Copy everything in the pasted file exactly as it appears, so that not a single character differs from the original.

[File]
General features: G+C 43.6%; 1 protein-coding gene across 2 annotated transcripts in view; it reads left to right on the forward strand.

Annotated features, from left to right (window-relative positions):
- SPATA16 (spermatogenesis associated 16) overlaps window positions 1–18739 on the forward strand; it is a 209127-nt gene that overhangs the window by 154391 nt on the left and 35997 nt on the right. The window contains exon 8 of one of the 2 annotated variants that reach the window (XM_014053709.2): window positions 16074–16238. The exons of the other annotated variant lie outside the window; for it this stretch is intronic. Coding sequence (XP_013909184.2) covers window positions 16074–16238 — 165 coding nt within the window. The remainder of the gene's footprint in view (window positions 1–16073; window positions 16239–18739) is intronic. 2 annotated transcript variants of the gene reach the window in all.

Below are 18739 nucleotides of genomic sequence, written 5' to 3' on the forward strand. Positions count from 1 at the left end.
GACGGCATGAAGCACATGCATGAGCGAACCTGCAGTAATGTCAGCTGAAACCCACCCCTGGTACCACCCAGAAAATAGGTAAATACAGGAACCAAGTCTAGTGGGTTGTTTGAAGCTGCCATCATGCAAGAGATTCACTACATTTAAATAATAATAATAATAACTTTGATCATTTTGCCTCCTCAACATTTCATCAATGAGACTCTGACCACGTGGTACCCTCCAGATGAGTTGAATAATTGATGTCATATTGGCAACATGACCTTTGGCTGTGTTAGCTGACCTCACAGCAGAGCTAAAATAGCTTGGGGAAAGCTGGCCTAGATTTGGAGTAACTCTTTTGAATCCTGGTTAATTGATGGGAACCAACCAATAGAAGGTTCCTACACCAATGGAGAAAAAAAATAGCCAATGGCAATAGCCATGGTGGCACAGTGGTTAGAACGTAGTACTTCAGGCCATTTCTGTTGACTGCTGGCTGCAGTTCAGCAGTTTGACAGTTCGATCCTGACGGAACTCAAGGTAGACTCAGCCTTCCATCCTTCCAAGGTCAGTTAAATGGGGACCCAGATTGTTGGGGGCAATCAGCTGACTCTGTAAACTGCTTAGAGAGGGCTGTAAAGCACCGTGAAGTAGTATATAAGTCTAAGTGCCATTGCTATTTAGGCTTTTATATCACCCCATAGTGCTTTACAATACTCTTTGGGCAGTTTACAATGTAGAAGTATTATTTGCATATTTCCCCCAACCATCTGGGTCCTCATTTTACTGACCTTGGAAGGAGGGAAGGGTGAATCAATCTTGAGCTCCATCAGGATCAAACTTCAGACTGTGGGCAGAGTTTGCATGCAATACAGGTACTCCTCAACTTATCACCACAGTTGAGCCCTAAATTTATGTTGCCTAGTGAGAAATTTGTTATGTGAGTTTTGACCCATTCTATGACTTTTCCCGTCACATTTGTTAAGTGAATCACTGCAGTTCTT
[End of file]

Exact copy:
General features: G+C 43.6%; 1 protein-coding gene across 2 annotated transcripts in view; it reads left to right on the forward strand.

Annotated features, from left to right (window-relative positions):
- SPATA16 (spermatogenesis associated 16) overlaps window positions 1–18739 on the forward strand; it is a 209127-nt gene that overhangs the window by 154391 nt on the left and 35997 nt on the right. The window contains exon 8 of one of the 2 annotated variants that reach the window (XM_014053709.2): window positions 16074–16238. The exons of the other annotated variant lie outside the window; for it this stretch is intronic. Coding sequence (XP_013909184.2) covers window positions 16074–16238 — 165 coding nt within the window. The remainder of the gene's footprint in view (window positions 1–16073; window positions 16239–18739) is intronic. 2 annotated transcript variants of the gene reach the window in all.

Below are 18739 nucleotides of genomic sequence, written 5' to 3' on the forward strand. Positions count from 1 at the left end.
GACGGCATGAAGCACATGCATGAGCGAACCTGCAGTAATGTCAGCTGAAACCCACCCCTGGTACCACCCAGAAAATAGGTAAATACAGGAACCAAGTCTAGTGGGTTGTTTGAAGCTGCCATCATGCAAGAGATTCACTACATTTAAATAATAATAATAATAACTTTGATCATTTTGCCTCCTCAACATTTCATCAATGAGACTCTGACCACGTGGTACCCTCCAGATGAGTTGAATAATTGATGTCATATTGGCAACATGACCTTTGGCTGTGTTAGCTGACCTCACAGCAGAGCTAAAATAGCTTGGGGAAAGCTGGCCTAGATTTGGAGTAACTCTTTTGAATCCTGGTTAATTGATGGGAACCAACCAATAGAAGGTTCCTACACCAATGGAGAAAAAAAATAGCCAATGGCAATAGCCATGGTGGCACAGTGGTTAGAACGTAGTACTTCAGGCCATTTCTGTTGACTGCTGGCTGCAGTTCAGCAGTTTGACAGTTCGATCCTGACGGAACTCAAGGTAGACTCAGCCTTCCATCCTTCCAAGGTCAGTTAAATGGGGACCCAGATTGTTGGGGGCAATCAGCTGACTCTGTAAACTGCTTAGAGAGGGCTGTAAAGCACCGTGAAGTAGTATATAAGTCTAAGTGCCATTGCTATTTAGGCTTTTATATCACCCCATAGTGCTTTACAATACTCTTTGGGCAGTTTACAATGTAGAAGTATTATTTGCATATTTCCCCCAACCATCTGGGTCCTCATTTTACTGACCTTGGAAGGAGGGAAGGGTGAATCAATCTTGAGCTCCATCAGGATCAAACTTCAGACTGTGGGCAGAGTTTGCATGCAATACAGGTACTCCTCAACTTATCACCACAGTTGAGCCCTAAATTTATGTTGCCTAGTGAGAAATTTGTTATGTGAGTTTTGACCCATTCTATGACTTTTCCCGTCACATTTGTTAAGTGAATCACTGCAGTTCTT